Page 396 - Week 02 - Tuesday, 12 February 2013

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to water resource offence provisions. The Heritage Act requires that it be reviewed after five years. The review has highlighted a number of inefficiencies with the existing legislation. Consequently, the Heritage Legislation Amendment Bill 2013 has been prepared to address those inefficiencies and provide for better recognition, conservation and protection of heritage places and objects valued by the ACT community. The bill aligns with the government’s key policy and strategic initiatives including environment protection, creating liveable cities and providing for greater openness and transparency.

The Council of Australian Governments agreed to a national partnership on water for the future to implement a national framework for compliance and enforcement systems for water resource management. As such the government is committed to progress the implementation plan for the national framework for compliance and enforcement systems for water resource management project.

Central to the national framework is the harmonisation of water resource offence provisions across states and territories. A review of ACT water resource offences was made primarily within the Water Resources Act 2007 in light of required water offences. Many of the offence provisions are already covered by the act. However, a number of required amendments have been identified. The amendments will seek to introduce strict liability infringement notices for failure to submit bore completion reports and undertaking unauthorised waterway work, to clarify the definition of “ACT drillers licence”, to ensure enforceable offence provisions for short-term water use and to provide a new offence provision for tampering with a water meter.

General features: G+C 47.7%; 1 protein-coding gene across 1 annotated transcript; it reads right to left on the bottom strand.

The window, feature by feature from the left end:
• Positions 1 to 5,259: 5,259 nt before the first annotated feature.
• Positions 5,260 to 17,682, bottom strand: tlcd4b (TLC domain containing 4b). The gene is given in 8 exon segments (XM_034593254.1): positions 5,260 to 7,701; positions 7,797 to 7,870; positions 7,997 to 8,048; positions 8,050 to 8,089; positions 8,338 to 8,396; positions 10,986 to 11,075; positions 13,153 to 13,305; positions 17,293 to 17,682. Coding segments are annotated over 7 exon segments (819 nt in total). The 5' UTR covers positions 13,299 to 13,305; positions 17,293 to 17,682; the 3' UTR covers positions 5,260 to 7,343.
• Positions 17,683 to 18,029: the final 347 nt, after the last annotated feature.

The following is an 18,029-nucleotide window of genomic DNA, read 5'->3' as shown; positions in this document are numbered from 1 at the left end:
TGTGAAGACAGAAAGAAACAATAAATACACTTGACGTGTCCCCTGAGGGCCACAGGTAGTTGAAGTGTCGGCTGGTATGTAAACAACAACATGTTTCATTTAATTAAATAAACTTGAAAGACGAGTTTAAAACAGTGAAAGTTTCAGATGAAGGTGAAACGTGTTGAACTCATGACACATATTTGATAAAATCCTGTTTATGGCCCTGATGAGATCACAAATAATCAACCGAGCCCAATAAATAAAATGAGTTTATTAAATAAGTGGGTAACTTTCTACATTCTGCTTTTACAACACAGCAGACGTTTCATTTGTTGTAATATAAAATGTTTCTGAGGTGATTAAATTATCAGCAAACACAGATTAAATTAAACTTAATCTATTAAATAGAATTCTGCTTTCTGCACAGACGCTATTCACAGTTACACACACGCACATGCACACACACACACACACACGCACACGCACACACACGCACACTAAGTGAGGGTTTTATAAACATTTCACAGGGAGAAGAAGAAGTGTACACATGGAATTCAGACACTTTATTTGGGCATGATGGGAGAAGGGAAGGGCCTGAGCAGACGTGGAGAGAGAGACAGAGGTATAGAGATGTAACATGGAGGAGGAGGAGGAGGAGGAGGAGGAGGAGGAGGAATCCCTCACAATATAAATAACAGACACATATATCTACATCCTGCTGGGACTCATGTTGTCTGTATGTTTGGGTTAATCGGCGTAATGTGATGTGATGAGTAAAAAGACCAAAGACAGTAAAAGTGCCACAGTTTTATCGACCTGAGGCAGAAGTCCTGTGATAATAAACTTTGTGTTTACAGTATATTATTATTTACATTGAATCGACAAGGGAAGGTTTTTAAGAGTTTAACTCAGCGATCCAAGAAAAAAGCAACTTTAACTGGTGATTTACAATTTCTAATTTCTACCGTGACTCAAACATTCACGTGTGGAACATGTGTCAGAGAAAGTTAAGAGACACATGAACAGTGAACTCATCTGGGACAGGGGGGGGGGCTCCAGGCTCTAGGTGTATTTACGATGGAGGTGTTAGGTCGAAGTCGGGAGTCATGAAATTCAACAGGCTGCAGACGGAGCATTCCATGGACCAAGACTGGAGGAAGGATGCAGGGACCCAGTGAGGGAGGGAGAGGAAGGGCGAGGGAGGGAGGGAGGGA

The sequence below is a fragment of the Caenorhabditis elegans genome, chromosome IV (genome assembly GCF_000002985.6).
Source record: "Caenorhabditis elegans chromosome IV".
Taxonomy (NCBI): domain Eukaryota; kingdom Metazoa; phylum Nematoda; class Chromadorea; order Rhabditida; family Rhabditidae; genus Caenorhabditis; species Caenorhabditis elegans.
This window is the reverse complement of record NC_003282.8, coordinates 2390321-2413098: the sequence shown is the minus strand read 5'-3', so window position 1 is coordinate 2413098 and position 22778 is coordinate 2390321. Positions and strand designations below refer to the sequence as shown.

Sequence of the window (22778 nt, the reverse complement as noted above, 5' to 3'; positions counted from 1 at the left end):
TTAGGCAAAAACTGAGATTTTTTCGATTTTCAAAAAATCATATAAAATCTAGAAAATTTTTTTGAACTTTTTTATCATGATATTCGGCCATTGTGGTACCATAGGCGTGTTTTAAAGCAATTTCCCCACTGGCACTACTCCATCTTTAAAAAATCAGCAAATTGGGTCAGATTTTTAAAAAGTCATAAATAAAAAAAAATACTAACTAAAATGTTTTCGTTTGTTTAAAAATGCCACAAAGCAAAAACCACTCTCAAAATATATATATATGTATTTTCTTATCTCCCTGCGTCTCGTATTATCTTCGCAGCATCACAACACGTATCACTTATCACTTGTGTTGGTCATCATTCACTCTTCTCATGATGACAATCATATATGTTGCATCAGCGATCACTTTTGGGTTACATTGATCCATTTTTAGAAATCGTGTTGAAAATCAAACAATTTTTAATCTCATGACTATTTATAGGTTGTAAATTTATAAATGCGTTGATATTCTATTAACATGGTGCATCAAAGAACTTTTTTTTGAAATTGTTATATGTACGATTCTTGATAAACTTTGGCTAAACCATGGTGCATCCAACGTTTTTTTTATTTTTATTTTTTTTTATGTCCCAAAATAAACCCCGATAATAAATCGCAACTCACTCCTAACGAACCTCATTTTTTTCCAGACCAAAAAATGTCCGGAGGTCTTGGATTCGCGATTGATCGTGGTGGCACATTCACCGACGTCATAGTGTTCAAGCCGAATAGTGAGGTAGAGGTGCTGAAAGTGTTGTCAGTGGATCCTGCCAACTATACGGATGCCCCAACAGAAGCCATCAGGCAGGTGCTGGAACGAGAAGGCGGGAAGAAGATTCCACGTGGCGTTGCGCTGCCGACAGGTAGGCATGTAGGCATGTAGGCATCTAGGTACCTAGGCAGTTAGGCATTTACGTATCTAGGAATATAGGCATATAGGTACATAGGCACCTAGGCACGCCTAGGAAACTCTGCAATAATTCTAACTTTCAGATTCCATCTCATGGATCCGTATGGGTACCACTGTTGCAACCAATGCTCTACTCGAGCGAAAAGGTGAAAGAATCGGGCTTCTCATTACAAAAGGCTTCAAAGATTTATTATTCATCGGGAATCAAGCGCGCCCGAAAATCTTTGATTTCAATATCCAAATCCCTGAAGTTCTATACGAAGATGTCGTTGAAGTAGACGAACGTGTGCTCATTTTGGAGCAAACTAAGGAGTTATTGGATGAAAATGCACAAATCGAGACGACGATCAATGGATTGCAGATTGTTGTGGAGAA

The safety of our city and of those who call this city home continues to be a high priority for the government. We are proposing legislation to follow through on an election commitment to establish an alcohol interlock scheme to specifically target repeat drink-driving offenders. In pursuing another election commitment, we will also propose the establishment of an industrial magistrates court to specifically deal with work safety matters before the court.

The government will introduce the Road Transport Legislation Amendment Bill 2013 (No 2) to establish an ACT alcohol interlock program, It will require alcohol interlocks to be fitted to vehicles driven by high risk drink-driving offenders for a period of time until they can demonstrate an ability to separate drinking and driving, If the court so orders, the use of an interlock device will be supplemented by treatment or alcohol rehabilitation programs.

Similar schemes have been operating successfully internationally and in other Australian jurisdictions with a considerable body of research evidence showing that, while fitted, they work effectively to prevent drink-driving. The devices are manufactured, tested and maintained to an Australian standard. They are designed to be tamper proof with various security features that guard against attempts to circumvent their operation.

The comments received on the ACT’s exposure bill in August 2012 strongly supported the introduction of an interlock program to complement existing measures to address drink-driving in the ACT. The introduction of an interlock scheme is

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